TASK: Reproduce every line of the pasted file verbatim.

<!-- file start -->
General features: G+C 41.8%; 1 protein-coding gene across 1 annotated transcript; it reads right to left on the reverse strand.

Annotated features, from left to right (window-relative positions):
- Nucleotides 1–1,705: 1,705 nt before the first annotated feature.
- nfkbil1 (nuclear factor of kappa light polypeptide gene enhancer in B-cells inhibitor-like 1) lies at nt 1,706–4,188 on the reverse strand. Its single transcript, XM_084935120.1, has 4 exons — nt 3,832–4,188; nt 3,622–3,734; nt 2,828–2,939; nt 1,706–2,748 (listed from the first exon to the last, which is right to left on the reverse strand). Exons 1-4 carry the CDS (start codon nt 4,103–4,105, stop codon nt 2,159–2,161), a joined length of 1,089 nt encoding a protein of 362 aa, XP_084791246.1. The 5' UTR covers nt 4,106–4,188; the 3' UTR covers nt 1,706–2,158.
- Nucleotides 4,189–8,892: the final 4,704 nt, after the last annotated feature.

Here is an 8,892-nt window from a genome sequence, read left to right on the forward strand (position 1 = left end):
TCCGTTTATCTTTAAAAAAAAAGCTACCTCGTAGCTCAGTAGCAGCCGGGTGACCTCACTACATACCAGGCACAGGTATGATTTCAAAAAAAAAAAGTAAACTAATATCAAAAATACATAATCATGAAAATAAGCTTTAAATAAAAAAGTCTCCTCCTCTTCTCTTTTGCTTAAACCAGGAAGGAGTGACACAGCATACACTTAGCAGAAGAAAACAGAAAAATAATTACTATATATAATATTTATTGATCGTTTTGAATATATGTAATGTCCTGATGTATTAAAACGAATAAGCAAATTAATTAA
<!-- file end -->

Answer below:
General features: G+C 41.8%; 1 protein-coding gene across 1 annotated transcript; it reads right to left on the reverse strand.

Annotated features, from left to right (window-relative positions):
- Nucleotides 1–1,705: 1,705 nt before the first annotated feature.
- nfkbil1 (nuclear factor of kappa light polypeptide gene enhancer in B-cells inhibitor-like 1) lies at nt 1,706–4,188 on the reverse strand. Its single transcript, XM_084935120.1, has 4 exons — nt 3,832–4,188; nt 3,622–3,734; nt 2,828–2,939; nt 1,706–2,748 (listed from the first exon to the last, which is right to left on the reverse strand). Exons 1-4 carry the CDS (start codon nt 4,103–4,105, stop codon nt 2,159–2,161), a joined length of 1,089 nt encoding a protein of 362 aa, XP_084791246.1. The 5' UTR covers nt 4,106–4,188; the 3' UTR covers nt 1,706–2,158.
- Nucleotides 4,189–8,892: the final 4,704 nt, after the last annotated feature.

Here is an 8,892-nt window from a genome sequence, read left to right on the forward strand (position 1 = left end):
TCCGTTTATCTTTAAAAAAAAAGCTACCTCGTAGCTCAGTAGCAGCCGGGTGACCTCACTACATACCAGGCACAGGTATGATTTCAAAAAAAAAAAGTAAACTAATATCAAAAATACATAATCATGAAAATAAGCTTTAAATAAAAAAGTCTCCTCCTCTTCTCTTTTGCTTAAACCAGGAAGGAGTGACACAGCATACACTTAGCAGAAGAAAACAGAAAAATAATTACTATATATAATATTTATTGATCGTTTTGAATATATGTAATGTCCTGATGTATTAAAACGAATAAGCAAATTAATTAA